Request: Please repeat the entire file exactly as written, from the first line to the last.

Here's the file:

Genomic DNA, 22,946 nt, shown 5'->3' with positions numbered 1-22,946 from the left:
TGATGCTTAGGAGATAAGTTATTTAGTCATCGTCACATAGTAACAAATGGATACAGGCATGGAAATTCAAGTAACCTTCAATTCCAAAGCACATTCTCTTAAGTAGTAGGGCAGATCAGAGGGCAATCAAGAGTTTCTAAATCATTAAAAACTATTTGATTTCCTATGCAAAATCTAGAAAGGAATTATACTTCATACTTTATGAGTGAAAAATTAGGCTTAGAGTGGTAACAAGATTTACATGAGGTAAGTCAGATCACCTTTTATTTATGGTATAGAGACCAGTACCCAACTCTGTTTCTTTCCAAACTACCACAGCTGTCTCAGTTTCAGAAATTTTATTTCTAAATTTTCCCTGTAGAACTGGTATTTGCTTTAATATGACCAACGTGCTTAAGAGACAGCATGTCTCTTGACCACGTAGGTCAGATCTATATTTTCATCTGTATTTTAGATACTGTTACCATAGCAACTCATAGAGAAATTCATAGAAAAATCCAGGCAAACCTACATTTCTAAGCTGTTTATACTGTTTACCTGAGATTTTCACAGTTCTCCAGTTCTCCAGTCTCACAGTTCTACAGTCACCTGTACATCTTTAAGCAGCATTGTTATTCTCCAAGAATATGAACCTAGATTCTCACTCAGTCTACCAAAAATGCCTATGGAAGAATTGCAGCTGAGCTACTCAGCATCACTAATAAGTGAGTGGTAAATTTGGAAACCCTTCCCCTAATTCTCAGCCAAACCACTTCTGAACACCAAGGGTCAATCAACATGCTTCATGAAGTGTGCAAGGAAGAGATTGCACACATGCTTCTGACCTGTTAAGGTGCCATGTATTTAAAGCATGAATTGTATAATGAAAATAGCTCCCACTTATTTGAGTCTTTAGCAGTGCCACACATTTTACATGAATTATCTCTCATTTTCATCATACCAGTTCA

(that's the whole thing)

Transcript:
Genomic DNA, 22,946 nt, shown 5'->3' with positions numbered 1-22,946 from the left:
TGATGCTTAGGAGATAAGTTATTTAGTCATCGTCACATAGTAACAAATGGATACAGGCATGGAAATTCAAGTAACCTTCAATTCCAAAGCACATTCTCTTAAGTAGTAGGGCAGATCAGAGGGCAATCAAGAGTTTCTAAATCATTAAAAACTATTTGATTTCCTATGCAAAATCTAGAAAGGAATTATACTTCATACTTTATGAGTGAAAAATTAGGCTTAGAGTGGTAACAAGATTTACATGAGGTAAGTCAGATCACCTTTTATTTATGGTATAGAGACCAGTACCCAACTCTGTTTCTTTCCAAACTACCACAGCTGTCTCAGTTTCAGAAATTTTATTTCTAAATTTTCCCTGTAGAACTGGTATTTGCTTTAATATGACCAACGTGCTTAAGAGACAGCATGTCTCTTGACCACGTAGGTCAGATCTATATTTTCATCTGTATTTTAGATACTGTTACCATAGCAACTCATAGAGAAATTCATAGAAAAATCCAGGCAAACCTACATTTCTAAGCTGTTTATACTGTTTACCTGAGATTTTCACAGTTCTCCAGTTCTCCAGTCTCACAGTTCTACAGTCACCTGTACATCTTTAAGCAGCATTGTTATTCTCCAAGAATATGAACCTAGATTCTCACTCAGTCTACCAAAAATGCCTATGGAAGAATTGCAGCTGAGCTACTCAGCATCACTAATAAGTGAGTGGTAAATTTGGAAACCCTTCCCCTAATTCTCAGCCAAACCACTTCTGAACACCAAGGGTCAATCAACATGCTTCATGAAGTGTGCAAGGAAGAGATTGCACACATGCTTCTGACCTGTTAAGGTGCCATGTATTTAAAGCATGAATTGTATAATGAAAATAGCTCCCACTTATTTGAGTCTTTAGCAGTGCCACACATTTTACATGAATTATCTCTCATTTTCATCATACCAGTTCA